Busting the myths about wireless access control


Integrable and cost-effective, what’s not to like about wireless access control? Misconceptions abound, however, and David Ward from ASSA ABLOY, global leader in door opening solutions, is here to dispel the myths for facility managers.

The wireless access control market is growing and its potential to be the new norm is promising. Pain points preventing quicker uptake by customers are: operating costs, integration and expansion capabilities, and energy efficiency. Integrating security systems with building management systems is vital when considering security system upgrades. Upgrading a system not only increases security, but also has positive knock-on effects on the bottom line by significantly reducing operating costs. ASSA ABLOY Australia dispels myths surrounding wireless access control based on findings from its wireless access control technology Aperio.

Myth #1: Wireless systems cost more to run

Many of our customers using wired access control are unaware that wireless systems use much less energy. Because wireless locks are battery powered and only ‘wake up’ when a credential (badge, keycard) is presented, they consume a tiny fraction of the power used by ‘always-on’ wired magnetic locks.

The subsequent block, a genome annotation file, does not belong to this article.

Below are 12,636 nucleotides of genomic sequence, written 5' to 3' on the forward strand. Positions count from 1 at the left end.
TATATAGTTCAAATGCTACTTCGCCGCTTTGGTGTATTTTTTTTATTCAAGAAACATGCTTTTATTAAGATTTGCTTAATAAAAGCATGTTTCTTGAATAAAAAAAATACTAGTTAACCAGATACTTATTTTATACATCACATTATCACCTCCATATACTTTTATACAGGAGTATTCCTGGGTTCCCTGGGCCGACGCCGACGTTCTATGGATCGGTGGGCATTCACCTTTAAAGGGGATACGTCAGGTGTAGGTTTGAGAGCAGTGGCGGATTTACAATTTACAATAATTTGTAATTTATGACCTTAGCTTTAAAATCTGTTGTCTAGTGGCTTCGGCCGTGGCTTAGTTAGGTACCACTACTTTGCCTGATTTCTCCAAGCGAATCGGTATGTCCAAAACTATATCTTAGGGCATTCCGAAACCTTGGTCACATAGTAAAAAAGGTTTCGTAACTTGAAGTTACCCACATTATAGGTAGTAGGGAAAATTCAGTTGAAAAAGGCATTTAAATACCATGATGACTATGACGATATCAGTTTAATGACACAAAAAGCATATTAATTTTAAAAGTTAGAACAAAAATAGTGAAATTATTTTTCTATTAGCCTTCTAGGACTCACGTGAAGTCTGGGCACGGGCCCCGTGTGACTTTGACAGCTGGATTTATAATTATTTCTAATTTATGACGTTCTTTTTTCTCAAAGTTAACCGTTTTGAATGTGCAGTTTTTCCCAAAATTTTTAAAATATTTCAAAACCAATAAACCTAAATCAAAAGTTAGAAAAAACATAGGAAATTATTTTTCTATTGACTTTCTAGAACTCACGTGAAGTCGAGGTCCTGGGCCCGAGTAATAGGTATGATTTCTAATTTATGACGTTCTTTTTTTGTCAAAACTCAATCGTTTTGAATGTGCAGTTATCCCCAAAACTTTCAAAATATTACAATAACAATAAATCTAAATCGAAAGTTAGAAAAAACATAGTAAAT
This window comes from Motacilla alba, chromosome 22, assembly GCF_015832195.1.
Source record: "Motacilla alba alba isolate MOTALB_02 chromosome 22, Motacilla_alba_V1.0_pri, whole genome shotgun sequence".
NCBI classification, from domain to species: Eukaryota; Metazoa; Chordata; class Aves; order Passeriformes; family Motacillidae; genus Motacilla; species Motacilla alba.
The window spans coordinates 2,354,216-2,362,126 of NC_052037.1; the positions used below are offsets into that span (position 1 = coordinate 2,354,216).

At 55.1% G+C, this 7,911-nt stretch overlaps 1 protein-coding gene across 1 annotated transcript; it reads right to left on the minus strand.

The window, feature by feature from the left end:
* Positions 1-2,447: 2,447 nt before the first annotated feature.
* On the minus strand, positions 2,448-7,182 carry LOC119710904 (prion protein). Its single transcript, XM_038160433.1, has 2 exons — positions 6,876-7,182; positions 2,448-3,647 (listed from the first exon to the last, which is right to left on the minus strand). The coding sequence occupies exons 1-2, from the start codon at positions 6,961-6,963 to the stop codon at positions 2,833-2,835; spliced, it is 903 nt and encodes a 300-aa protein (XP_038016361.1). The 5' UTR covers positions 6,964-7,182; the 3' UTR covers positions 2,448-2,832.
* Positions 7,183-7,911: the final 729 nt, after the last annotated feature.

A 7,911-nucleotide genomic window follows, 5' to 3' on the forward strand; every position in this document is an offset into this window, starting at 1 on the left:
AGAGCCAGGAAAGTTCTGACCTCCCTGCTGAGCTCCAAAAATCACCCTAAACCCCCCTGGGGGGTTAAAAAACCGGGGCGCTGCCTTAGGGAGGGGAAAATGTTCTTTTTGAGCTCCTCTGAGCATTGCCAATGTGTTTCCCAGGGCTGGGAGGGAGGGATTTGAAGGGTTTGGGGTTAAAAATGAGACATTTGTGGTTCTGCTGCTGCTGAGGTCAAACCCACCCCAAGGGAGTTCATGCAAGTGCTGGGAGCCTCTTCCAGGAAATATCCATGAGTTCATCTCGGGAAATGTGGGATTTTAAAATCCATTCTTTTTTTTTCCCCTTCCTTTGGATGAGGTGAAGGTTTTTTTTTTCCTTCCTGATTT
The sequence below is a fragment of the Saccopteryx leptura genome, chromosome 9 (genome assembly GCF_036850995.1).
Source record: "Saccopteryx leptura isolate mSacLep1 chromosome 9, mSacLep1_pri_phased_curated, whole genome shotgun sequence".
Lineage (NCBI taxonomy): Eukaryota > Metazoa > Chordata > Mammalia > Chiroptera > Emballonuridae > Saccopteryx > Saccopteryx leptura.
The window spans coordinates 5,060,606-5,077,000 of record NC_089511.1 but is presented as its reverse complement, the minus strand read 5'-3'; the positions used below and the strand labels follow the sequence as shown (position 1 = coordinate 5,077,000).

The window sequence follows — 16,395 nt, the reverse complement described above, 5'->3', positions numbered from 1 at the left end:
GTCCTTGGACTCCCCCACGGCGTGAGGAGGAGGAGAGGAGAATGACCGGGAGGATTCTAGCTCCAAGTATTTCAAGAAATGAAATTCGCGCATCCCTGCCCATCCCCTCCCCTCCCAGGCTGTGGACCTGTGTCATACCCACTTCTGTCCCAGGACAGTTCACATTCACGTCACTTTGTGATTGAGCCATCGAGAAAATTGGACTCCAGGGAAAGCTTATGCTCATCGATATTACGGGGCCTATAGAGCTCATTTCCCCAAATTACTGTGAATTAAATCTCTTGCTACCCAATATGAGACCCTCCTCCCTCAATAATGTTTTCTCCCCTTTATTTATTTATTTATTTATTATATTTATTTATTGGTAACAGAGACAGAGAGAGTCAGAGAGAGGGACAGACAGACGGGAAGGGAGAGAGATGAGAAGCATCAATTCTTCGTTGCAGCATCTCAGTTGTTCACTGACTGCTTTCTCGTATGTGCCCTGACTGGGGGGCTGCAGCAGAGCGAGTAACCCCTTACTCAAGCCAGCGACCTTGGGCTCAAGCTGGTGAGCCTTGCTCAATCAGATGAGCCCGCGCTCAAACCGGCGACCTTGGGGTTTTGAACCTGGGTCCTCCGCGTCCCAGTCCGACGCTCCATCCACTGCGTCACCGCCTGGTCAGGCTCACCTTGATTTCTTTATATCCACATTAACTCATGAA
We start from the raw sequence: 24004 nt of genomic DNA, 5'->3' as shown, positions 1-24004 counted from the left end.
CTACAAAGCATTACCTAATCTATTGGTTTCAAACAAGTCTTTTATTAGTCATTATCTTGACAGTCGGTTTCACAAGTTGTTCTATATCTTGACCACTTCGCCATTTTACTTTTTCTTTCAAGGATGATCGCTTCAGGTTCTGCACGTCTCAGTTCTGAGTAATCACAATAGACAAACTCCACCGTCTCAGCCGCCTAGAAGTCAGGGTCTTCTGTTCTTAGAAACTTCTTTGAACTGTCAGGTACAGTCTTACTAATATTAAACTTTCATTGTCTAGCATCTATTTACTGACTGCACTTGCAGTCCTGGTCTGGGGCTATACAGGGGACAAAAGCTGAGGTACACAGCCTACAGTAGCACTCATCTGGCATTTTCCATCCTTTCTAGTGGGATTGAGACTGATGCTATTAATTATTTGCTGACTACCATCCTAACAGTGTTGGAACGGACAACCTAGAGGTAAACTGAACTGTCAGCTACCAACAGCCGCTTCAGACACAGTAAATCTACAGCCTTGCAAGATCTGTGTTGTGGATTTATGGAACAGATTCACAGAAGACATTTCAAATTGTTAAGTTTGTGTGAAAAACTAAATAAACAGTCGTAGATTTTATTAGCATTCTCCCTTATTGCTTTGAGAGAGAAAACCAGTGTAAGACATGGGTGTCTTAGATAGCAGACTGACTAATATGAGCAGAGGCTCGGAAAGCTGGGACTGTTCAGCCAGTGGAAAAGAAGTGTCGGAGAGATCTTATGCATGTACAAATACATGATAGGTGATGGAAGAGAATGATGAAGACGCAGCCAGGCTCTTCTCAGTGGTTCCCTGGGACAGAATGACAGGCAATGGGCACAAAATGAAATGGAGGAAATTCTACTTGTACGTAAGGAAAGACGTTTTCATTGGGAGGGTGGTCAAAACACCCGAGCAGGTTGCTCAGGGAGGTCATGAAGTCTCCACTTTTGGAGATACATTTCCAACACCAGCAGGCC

Using a 1000-unit student accommodation project fitted with wireless lock technology, cost savings can be demonstrated easily. The total operating cost of running standard wired magnetic locks runs at about $25,000. Electricity costs for wireless locks are negligible, and the only cost incurred would be the buying and fitting of new batteries, and labour cost for regular servicing and battery checks. With maintenance and fitting costs at $3750 and replacement batteries at $8500, that gives an annual running cost of $12,250 - a significant reduction in cost. Bear in mind these figures are based on a specific product range and may vary among manufacturers. This begs the question of why the uptake isn’t better than it is.

There are still reservations regarding battery life when considering a move to wireless products, that’s the biggest change they face – a hard-wired system once installed will keep running. There is another myth that battery-powered wireless locks go flat. Many believe lithium ion batteries that power wireless locks drain quickly. Allay those fears, as battery-powered locks by leading manufacturers can have a battery life that exceeds two years. Bear in mind, however, that Australian standards require systems to be maintained annually and thus moving to a battery-powered wireless system would not require more cost, as checks and replacements are part of the annual service carried out if management adheres to standards for servicing.